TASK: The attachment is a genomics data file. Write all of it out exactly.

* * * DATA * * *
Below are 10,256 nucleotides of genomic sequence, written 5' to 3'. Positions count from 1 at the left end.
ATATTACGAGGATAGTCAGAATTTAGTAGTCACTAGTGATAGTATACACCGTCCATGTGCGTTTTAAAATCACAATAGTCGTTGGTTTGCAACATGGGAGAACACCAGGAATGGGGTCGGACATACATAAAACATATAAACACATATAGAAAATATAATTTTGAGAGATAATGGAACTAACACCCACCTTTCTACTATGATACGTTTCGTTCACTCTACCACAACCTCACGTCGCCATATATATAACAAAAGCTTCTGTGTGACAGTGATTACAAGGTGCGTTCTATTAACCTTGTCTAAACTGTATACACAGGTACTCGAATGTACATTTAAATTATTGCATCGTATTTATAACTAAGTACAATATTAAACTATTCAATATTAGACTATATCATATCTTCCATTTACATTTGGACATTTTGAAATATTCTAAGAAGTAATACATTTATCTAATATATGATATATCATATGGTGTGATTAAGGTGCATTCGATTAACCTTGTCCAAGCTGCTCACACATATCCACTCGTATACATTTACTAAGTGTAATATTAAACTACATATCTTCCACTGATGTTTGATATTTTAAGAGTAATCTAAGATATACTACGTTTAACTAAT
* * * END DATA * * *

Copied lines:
Below are 10,256 nucleotides of genomic sequence, written 5' to 3'. Positions count from 1 at the left end.
ATATTACGAGGATAGTCAGAATTTAGTAGTCACTAGTGATAGTATACACCGTCCATGTGCGTTTTAAAATCACAATAGTCGTTGGTTTGCAACATGGGAGAACACCAGGAATGGGGTCGGACATACATAAAACATATAAACACATATAGAAAATATAATTTTGAGAGATAATGGAACTAACACCCACCTTTCTACTATGATACGTTTCGTTCACTCTACCACAACCTCACGTCGCCATATATATAACAAAAGCTTCTGTGTGACAGTGATTACAAGGTGCGTTCTATTAACCTTGTCTAAACTGTATACACAGGTACTCGAATGTACATTTAAATTATTGCATCGTATTTATAACTAAGTACAATATTAAACTATTCAATATTAGACTATATCATATCTTCCATTTACATTTGGACATTTTGAAATATTCTAAGAAGTAATACATTTATCTAATATATGATATATCATATGGTGTGATTAAGGTGCATTCGATTAACCTTGTCCAAGCTGCTCACACATATCCACTCGTATACATTTACTAAGTGTAATATTAAACTACATATCTTCCACTGATGTTTGATATTTTAAGAGTAATCTAAGATATACTACGTTTAACTAAT